California’s Life Sciences Sector Applauds Passage of H.R. 160, Repeal of the Medical Device Excise Tax

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According to CLSA, the repeal of the Medical Device Excise Tax encourages medical technology, investment, innovation and job creation

The repeal of the device tax will encourage investment, entrepreneurship and innovation in some of the world’s most vibrant medical technology clusters throughout California.

Today, the California Life Sciences Association (CLSA), the statewide public policy organization representing over 750 of California’s leading life sciences innovators, applauded House passage of H.R. 160, the Protect Medical Innovation Act, legislation to permanently repeal the medical device excise tax.

“The repeal of the device tax will encourage investment, entrepreneurship and innovation in some of the world’s most vibrant medical technology clusters throughout California, from San Diego, Orange County and greater Los Angeles to Silicon Valley and the San Francisco Bay Area region,” said Todd Gillenwater, CLSA’s Executive Vice President of Advocacy & External Relations. “The 280-140 vote demonstrates strong bipartisan recognition of the consequences of this misguided tax.”

Given the size and scope of the medical technology sector’s presence in California, the 2.3 percent, $25 billion tax has had a disproportionate impact on the state. California is home to more than 1,500 medical technology companies — more than any other state in the nation — and the more than 75,000 medical device jobs in California represent roughly 17 percent of the total U.S. medical technology workforce.

CLSA especially acknowledges and appreciates the 27 bipartisan members of the California congressional delegation who voted to repeal the tax: Reps. Pete Aguilar (D-Redlands); Ami Bera (D-Sacramento); Julia Brownley (D-Thousand Oaks); Ken Calvert (R-Corona); Tony Cardenas (D-Van Nuys); Paul Cook (R-Apple Valley); Susan Davis (D-San Diego); Jeff Denham (R-Modesto); Duncan Hunter (R-El Cajon); Darrell Issa (R-Vista); Steve Knight (R-Simi Valley); Ted Lieu (D-Los Angeles); Kevin McCarthy (R-Bakersfield); Tom McClintock (R-Roseville); Jerry McNerney (D-Stockton); Devin Nunes (R-Clovis); Scott Peters (D-San Diego); Dana Rohrabacher (R-Huntington Beach); Ed Royce (R-Brea); Raul Ruiz (D-Palm Desert); Loretta Sanchez (D-Garden Grove); Jackie Speier (D-Menlo Park); Eric Swalwell (D-Pleasanton); Norma Torres (D-Pomona); David Valadao (R-Bakersfield); Juan Vargas (D-Chula Vista); Mimi Walters (R-Irvine).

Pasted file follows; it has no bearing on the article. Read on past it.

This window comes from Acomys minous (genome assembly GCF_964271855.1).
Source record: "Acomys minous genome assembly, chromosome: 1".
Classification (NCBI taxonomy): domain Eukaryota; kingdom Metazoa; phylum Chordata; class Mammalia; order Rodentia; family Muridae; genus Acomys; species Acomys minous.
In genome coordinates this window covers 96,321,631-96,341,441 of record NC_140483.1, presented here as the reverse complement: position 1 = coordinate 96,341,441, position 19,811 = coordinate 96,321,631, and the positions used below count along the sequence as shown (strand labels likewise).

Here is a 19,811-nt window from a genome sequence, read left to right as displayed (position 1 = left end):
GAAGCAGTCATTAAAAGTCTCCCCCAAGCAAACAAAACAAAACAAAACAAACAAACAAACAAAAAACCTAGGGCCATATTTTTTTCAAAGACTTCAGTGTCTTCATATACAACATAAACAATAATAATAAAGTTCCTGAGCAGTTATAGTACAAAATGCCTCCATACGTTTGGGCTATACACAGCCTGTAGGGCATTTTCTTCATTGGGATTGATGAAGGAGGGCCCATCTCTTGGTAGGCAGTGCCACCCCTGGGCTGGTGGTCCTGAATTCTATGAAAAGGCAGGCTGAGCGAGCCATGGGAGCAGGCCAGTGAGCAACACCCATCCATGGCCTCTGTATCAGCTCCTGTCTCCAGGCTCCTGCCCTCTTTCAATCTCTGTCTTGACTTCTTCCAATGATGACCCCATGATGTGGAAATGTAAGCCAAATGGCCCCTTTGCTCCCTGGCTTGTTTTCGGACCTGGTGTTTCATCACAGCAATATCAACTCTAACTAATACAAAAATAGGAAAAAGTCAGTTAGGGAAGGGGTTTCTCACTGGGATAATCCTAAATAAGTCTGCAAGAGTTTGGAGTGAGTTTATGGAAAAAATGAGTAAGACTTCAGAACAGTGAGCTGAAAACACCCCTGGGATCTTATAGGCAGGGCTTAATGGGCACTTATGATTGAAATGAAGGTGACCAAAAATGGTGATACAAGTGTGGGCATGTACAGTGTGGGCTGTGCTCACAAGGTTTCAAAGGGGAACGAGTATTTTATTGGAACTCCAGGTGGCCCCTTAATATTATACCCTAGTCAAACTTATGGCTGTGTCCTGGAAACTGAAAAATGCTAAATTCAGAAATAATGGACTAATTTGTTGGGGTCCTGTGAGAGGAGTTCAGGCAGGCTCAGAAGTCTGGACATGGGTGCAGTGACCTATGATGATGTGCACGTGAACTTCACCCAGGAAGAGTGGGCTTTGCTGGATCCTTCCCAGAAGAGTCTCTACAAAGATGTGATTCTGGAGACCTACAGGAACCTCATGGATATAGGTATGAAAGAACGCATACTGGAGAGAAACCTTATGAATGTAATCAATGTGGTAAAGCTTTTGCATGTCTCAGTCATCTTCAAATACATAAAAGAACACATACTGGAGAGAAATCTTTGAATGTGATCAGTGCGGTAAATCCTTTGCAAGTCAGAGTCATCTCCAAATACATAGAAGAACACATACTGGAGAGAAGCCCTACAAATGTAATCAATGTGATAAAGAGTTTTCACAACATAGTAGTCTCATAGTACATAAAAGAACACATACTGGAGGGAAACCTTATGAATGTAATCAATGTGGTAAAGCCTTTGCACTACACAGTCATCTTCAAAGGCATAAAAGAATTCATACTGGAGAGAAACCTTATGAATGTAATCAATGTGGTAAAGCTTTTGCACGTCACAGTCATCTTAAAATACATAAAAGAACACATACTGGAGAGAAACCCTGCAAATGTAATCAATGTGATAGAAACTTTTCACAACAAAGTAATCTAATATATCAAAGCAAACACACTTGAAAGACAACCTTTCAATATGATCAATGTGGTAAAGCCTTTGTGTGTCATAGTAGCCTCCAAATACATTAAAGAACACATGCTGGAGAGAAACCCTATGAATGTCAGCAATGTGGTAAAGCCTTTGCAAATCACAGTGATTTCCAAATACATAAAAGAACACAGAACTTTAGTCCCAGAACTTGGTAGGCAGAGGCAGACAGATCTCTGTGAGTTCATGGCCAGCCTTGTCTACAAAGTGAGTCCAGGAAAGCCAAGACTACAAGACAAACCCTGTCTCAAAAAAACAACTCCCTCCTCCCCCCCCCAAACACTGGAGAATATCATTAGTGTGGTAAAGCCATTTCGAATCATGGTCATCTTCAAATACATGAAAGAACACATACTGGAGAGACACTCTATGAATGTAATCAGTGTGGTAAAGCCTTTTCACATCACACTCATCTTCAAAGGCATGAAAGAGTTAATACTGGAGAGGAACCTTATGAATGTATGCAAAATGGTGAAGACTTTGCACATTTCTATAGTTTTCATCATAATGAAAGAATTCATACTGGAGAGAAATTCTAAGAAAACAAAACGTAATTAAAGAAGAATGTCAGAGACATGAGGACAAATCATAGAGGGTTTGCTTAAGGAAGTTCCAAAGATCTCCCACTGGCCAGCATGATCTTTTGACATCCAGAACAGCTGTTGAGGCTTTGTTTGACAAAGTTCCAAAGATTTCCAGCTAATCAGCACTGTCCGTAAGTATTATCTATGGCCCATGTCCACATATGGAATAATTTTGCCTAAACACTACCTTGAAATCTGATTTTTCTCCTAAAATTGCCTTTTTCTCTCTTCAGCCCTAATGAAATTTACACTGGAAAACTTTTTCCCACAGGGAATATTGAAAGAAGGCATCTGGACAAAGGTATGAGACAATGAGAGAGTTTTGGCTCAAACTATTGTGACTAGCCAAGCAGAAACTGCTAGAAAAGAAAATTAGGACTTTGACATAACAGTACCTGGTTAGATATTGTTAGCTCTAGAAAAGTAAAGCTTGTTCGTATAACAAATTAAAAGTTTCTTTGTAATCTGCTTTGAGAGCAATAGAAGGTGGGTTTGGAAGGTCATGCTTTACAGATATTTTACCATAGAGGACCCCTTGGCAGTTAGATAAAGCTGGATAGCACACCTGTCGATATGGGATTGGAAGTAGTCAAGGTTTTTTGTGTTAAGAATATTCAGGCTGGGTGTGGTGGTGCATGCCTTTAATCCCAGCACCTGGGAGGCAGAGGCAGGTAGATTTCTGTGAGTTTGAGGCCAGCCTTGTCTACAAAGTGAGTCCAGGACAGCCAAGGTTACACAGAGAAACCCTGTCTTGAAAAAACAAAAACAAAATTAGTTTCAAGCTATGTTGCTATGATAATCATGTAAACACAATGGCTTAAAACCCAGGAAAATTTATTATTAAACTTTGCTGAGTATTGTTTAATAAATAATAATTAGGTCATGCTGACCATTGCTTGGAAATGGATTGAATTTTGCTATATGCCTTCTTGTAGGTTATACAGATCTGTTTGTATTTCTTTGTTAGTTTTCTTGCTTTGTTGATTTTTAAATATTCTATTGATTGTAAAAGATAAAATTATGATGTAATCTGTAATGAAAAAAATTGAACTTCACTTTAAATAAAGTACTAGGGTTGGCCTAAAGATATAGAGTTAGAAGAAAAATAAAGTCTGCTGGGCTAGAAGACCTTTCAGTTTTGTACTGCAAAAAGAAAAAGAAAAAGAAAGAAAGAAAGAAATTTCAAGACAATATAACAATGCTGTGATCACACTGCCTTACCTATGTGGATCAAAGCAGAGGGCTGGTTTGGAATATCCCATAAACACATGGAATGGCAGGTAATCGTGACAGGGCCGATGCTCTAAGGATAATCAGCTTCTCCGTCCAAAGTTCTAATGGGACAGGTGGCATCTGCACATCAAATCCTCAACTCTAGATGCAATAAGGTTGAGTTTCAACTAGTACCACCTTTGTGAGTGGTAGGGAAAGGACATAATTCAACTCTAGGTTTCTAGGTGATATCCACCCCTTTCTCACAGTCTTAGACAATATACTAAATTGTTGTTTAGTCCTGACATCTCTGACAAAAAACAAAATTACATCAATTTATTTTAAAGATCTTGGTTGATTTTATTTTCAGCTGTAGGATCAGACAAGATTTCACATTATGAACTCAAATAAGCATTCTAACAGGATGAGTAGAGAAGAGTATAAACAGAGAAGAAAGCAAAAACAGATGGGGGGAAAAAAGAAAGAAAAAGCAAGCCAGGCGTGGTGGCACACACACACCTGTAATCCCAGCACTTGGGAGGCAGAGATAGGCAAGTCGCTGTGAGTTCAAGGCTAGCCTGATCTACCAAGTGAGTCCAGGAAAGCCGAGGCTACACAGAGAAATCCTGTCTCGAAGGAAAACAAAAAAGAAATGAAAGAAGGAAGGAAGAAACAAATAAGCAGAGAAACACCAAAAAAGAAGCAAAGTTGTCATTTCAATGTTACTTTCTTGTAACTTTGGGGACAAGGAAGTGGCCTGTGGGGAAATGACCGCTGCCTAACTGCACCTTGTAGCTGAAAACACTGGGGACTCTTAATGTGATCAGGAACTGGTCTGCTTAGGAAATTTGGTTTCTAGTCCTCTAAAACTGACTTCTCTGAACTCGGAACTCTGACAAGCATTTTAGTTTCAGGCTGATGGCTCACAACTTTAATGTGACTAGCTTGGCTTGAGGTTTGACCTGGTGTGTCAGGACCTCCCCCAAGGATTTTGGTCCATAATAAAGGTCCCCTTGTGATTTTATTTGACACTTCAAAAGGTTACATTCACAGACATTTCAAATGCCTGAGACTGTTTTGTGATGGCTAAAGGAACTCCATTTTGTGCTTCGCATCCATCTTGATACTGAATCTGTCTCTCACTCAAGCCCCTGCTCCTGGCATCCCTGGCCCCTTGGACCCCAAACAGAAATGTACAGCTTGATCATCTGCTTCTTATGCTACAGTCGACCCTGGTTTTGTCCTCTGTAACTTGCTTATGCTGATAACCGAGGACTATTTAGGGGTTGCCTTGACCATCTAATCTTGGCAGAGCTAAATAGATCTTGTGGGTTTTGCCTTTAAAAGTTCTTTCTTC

“The Protect Medical Innovation Act is a common sense solution to rescind this ill‐conceived tax, allowing innovators to fully focus on R&D that will bring new treatments and technologies to patients in need,” added Gillenwater.

CLSA will continue working with the bill’s author, Rep. Erik Paulsen (R-Minn.), our state’s congressional delegation, and other stakeholders to ensure the legislation also passes the Senate and is signed into law by the President.

About California Life Sciences Association (CLSA)
California Life Sciences Association (CLSA) is the leading voice for California’s life sciences sector. We work closely with industry, government, academia and other stakeholders to shape public policy, drive business solutions and grow California’s life sciences innovation ecosystem. CLSA serves over 750 biotechnology, pharmaceutical, medical device, and diagnostics companies, research universities and institutes, investors and service providers. CLSA was founded in 2015 when the Bay Area Bioscience Association (BayBio) and the California Healthcare Institute (CHI) merged to create the state’s most influential life sciences advocacy and business leadership organization. Visit CLSA at, and follow us on Twitter @CALifeSciences, Facebook, Instagram, LinkedIn and YouTube.    

Travis Miller

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Travis Blaschek-Miller, CLSA Communication Technologies

Travis Blaschek-Miller
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California Healthcare Institute
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